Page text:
Negotiating the world by the nose, the doggy way (Book Review)
Title: Being A Dog; Author: Alexandra Horowitz; Publisher: Simon & Schuster UK; Pages: 336; Price: Rs 550
Remember the cold, soft nose nuzzling you when you get back home and pet your dog, who, after the series of joyous yelps and vigorous tail-wagging, seems most keen to smell you closely. Are our canine companions making a gesture of affection, expectation, or is it something far more complicated?
Or take the way that the dogs dawdle when you take them out for doing their stuff, look for specific places and pay extraordinary attention to the waste of their co-species, as some of the more impatient dog-owners will attest.
Revealing the mystery behind these “dogged habits” or patterns of canine behaviour in this book is Alexandra Horowitz, who tells us it is the dog’s way of gaining knowledge of the surroundings — and full knowledge, through the powerful and unerring sensor that is their nose.
“To a dog, there is no such thing as ‘fresh air’. Every breath is full of information. Dogs can identify drugs of every type, cancer, land mines, termites, they know about the upcoming weather, earthquakes before they happen, how ‘afternoon’ smells, what you had for breakfast, and whether a cat touched your leg yesterday,” she says.
Horowitz, who had earlier written “Inside of a Dog: What Dogs See, Smell and Know” (2012), expands, in her third book, on the olfactory component to show how it is dogs’ most powerful and primary sensory resource, how it works and is capable of and what it can teach us.
A teacher of psychology, animal behaviour and canine cognition at Barnard College, Columbia University, she confesses to being “besotted with dogs” but notes that “to know a dog it is to be interested in what it’s like to be a dog. And that all begins with the nose”.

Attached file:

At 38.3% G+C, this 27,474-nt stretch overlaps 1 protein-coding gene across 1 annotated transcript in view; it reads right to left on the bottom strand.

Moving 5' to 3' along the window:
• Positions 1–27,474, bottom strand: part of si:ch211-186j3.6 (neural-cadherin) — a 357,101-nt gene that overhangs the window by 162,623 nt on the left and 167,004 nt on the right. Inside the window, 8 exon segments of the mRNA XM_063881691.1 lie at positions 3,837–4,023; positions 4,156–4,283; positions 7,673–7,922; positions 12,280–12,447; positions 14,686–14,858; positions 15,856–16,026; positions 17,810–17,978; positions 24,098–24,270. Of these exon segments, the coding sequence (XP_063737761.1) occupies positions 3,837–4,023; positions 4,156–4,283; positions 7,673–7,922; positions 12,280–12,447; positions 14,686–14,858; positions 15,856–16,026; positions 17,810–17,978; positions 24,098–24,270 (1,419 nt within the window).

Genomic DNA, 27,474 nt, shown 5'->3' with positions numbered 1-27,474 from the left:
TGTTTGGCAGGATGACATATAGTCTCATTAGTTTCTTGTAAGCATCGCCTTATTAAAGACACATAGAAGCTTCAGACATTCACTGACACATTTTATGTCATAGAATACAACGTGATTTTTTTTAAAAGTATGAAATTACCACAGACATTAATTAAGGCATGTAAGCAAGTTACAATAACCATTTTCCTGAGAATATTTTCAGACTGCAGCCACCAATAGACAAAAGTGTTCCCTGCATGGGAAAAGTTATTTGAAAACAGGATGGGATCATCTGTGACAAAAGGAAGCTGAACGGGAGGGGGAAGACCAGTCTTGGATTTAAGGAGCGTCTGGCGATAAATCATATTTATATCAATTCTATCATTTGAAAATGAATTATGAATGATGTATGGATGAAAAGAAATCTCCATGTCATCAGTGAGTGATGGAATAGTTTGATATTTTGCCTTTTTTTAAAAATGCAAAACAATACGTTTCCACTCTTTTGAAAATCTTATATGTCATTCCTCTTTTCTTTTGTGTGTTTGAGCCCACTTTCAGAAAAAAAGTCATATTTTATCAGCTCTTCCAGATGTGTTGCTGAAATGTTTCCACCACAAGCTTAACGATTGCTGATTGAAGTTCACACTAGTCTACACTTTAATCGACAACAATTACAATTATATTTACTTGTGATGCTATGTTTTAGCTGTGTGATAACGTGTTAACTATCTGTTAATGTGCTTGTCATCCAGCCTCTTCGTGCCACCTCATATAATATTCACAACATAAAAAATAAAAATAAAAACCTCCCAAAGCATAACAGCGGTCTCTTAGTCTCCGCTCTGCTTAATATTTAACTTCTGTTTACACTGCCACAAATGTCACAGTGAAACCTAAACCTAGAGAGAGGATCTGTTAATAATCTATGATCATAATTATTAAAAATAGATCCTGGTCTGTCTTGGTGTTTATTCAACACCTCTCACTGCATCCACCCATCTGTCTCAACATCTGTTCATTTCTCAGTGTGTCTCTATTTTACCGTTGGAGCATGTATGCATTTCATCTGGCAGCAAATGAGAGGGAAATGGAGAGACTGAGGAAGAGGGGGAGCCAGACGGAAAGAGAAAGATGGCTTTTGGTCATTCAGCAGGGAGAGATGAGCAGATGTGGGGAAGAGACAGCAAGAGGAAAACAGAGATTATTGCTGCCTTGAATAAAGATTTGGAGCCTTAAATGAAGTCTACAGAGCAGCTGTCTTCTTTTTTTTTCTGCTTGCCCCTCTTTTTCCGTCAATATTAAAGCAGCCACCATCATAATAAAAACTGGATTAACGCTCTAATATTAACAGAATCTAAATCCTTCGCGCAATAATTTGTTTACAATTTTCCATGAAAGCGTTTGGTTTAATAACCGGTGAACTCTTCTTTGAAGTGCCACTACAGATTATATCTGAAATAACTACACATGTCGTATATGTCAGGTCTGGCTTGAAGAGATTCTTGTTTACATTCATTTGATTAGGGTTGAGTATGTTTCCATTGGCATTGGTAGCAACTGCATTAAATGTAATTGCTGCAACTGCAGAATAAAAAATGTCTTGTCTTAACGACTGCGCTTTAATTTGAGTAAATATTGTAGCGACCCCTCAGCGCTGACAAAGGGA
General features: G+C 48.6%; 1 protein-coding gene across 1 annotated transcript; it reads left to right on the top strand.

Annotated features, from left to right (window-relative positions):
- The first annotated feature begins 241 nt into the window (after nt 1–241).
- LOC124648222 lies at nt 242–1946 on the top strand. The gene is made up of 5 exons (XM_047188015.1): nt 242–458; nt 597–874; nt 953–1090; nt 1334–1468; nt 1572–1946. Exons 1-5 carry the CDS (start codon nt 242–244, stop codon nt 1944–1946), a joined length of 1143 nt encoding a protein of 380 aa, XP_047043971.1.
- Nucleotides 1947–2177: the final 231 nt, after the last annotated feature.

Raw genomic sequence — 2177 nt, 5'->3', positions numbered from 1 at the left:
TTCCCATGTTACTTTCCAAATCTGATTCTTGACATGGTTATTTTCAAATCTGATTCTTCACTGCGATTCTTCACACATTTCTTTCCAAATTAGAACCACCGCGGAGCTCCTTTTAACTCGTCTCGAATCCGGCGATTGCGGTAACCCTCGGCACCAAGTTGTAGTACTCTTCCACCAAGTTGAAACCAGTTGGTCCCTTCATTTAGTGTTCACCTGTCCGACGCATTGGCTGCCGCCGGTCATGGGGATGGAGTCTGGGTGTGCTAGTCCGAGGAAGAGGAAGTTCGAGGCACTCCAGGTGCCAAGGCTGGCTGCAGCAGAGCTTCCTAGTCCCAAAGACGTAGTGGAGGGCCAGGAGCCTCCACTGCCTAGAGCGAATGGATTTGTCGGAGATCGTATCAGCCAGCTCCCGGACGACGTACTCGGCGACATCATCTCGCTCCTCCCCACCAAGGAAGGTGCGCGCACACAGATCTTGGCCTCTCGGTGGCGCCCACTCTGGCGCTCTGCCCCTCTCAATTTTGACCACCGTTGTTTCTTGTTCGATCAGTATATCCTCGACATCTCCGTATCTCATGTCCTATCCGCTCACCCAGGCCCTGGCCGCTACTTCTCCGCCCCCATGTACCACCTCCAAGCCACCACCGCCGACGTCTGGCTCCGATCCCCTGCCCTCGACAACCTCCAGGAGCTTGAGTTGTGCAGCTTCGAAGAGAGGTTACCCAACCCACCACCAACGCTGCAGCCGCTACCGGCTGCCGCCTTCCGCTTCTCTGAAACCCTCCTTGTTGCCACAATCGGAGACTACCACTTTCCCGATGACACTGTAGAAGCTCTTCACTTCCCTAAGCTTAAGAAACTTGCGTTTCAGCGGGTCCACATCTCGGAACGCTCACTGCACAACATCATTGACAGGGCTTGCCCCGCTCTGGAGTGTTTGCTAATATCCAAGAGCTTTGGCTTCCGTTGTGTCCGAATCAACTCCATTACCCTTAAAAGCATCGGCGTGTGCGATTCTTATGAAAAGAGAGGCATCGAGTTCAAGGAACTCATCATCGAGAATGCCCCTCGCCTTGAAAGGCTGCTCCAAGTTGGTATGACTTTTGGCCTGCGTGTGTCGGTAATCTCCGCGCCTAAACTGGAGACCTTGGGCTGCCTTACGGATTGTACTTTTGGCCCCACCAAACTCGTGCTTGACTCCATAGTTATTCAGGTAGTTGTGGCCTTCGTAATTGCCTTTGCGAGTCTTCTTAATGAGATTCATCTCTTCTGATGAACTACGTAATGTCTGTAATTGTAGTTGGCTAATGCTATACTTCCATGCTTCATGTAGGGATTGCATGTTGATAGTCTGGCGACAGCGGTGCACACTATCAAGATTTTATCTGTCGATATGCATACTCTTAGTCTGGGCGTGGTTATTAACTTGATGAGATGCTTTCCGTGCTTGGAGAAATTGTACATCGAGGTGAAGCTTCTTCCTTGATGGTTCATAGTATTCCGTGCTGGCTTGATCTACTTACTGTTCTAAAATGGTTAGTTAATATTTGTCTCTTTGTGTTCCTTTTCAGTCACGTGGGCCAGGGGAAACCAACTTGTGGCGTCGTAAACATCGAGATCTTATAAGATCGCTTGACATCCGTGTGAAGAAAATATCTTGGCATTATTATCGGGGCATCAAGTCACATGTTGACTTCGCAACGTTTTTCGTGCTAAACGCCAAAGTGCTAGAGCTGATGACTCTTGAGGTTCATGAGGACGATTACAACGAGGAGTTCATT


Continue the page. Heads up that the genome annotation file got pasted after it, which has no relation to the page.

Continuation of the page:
Beginning by describing the noses of her own two dogs, Horowitz admits that before she became a research scientist, she had never thought about this particular appendage, but notes that “this oversight isn’t restricted to dog noses. We rarely study the nose on each other’s face”.
And neglecting this particular sense, except when it is enticing or unbearable, is unfortunate because the information “about the world based on smell is unthinkably rich” and is now the preserve of the dog and other animals since “we humans, who once knew about it, once acted on, but have since neglected” it.
Horowitz seeks to explore here what dogs smell on the owners, on the ground, or other dogs, what can they know about the owner which they might not realise themselves, and what it is like to “smell the world with that amazing nose”.
This she tells us by having “tracked the tracking dogs”, researching the dog’s experience of themselves, other dogs and smells of the human world, and interacting with scientists researching the topic (including one who has adapted fluid dynamics to the study of noses and smell) as well as dog handlers and trainers.
This is supplemented through evocative accounts of visits to a centre training scent dogs, expeditions with people training dogs to sniff truffles and those utilising them to monitor wildlife populations, as well as hunt missing dogs.
And in the process, we learn facts like how dogs, depending on the breed, have 200 hundred million to a billion nasal receptor cells, far more than humans’ six million, as well as more kinds of receptors — over 800 (in humans, the “eye, conveyer of the brilliance of a sunset dancing off the clouds after a thunderstorm, uses just three receptors to draw this colourful scene in our heads”) and much more.
But Horowitz doesn’t confine herself to only dogs where smell is concerned, giving due emphasis to our own self-dissipated capabilities. One of her most entertaining field trips is an expedition (with a class) to ascertain city smells in New York City with the aim of bettering an experience of the city through smell as well as other senses, as well as exploring the sector of human scent professionals like perfumiers and wine tasters.
An entertaining and informative romp through the wonders of nature, Horowitz also makes it more universally relevant with her eloquent appeal not to neglect our own natural capabilities due to technological advancements.
(Vikas Datta can be contacted at firstname.lastname@example.org)